Food Safety Top Tips - E.Coli Advice
What is E. coli?
E. coli is a type Food posioning bacteria. It is the most common type of Verocytotoxic Escherichia coli (VTEC).
What are the Symptoms of E. coli?
Symptoms include nausea, diarrhoea, abdominal pain, fever, muscle pain and headache. Illness will usually last around one week.
Who is at the most risk of E. coli?
Yung children (under 5) are most commonly affected. Most cases are reported in summer and early autumn and there are higher rates in rural areas and Scotland.
How do you catch E. coli?
E. coli is found in the intestines of animals, particularly cattle. People can catch it by eating contaminated food and by drinking unpasteurized milk or contaminated water. Fruit and vegetables can also be contaminated. It can be caught during farm visits and by person-to-person spread due to poor hygiene within families or institutions, especially where young children are present.
How is E. Coli diagnosed?
E. COli is diagnosed by culture and examination of a stool sample. The bacterica is then confirmed by laboratory tests.
How to treat E. coli?
Most people get better one their own within two weeks. Extra fluids are important, especially if person has diarrhoea. Be particularly careful with babies, children, pregnant women and the elderly. Anti-diarrhoeal agents are not recommended. If you develop complications, you should seach help from your GP.
When can you go back to work/school?
The following groups of people should remain at home until two consecutive negative stool samples have been taken at least 48 hours apart:
- Staff working in the food and catering industries
- Staff of healthcare facilities. Especially those looking after or serving food to infants or the elderly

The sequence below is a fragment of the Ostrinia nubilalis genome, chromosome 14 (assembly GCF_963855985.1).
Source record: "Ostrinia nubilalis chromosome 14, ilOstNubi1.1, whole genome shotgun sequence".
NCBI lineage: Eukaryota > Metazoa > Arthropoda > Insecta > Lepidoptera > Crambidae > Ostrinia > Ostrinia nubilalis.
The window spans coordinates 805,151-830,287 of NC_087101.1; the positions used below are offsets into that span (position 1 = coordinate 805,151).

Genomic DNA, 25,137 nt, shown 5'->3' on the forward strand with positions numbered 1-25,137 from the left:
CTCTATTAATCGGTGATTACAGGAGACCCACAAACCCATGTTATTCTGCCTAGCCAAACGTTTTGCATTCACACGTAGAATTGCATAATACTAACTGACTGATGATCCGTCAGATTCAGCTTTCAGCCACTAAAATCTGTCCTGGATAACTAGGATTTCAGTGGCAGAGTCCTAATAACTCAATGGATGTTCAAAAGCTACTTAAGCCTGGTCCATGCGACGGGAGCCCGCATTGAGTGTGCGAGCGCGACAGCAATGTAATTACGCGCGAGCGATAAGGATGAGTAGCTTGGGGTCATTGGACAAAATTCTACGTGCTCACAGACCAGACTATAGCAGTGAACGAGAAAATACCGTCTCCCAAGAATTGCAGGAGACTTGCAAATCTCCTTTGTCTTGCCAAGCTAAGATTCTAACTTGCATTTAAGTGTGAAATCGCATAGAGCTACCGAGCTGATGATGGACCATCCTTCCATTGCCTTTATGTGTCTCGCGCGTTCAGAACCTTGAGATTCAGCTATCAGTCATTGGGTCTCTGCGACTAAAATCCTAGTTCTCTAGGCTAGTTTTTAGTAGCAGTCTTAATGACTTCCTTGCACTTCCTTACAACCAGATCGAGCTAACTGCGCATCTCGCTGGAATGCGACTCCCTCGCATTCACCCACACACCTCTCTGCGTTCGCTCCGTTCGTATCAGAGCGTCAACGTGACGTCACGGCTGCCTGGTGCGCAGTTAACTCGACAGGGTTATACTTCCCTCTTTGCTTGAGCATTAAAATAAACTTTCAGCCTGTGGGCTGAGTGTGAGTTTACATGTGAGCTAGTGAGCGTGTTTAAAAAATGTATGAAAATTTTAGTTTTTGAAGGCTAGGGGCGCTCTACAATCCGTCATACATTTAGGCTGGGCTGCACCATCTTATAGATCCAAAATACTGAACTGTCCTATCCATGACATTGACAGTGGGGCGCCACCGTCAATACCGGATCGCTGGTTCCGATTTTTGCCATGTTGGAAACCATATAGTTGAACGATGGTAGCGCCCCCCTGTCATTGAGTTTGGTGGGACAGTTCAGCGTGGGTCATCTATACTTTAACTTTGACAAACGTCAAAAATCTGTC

- Children aged less than five years old who attend nurseries or playgroups.
- Older children or adults who find it difficult to implement good standards of personal hygiene eg. those with learning disabilities or special needs, or in situations where hygienic arrangements are unreliable.
How long am I infectious for?
Adults are usually infectious for up to one week and children for up to three weeks after the symptoms have resolved.
How E. Coli be prevented?
- Hand washing is the most vital part of infection control. Wash hands thoroughly with hot soapy water before eating and preparing food, after handling raw foods, after using or cleaning chemicals, handling soiled items or having contact with animals or the soil. Once washed dry your hands thoroughly.
- Keep raw meat separate from cooked food and ready-to-eat food at all times. Never store raw meat above other food in the fridge.
- Meat should be cooked thoroughly, until the juices run clear and it is brown on the inside.
- Wash utensils, chopping boards and surfaces thoroughly with hot water and washing up liquid after dealing with raw meat to avoid cross-contamination of ready-to-eat foods.
- Wash all fruit and vegetables in running water.
- Avoid unpasteurized milk and juice.
- Only drink treated water. Avoid swallowing recreational water.
How to prevent infecting other with E. coli?
- Don’t prepare or handle food for other people until you have been symptom-free for 48 hours.
- If cleaning up diarrhoea or vomit, wash the surface with hot soapy water, before rinsing and drying. Use paper towels or disposable cloths should be used for cleaning.
- Clean toilet bowls and seats, flush handles, door handles and taps at least daily with a household cleaner.
- Wear rubber gloves when cleaning the toilet, cleaning up vomit or diarrhoea and loading the washing machine with soiled clothing.
- Do not share any towels, including hand towels, with other members of the family.
E.Coli and many other topics are covered in our Food Safety Level Two training. Click here to find out more.
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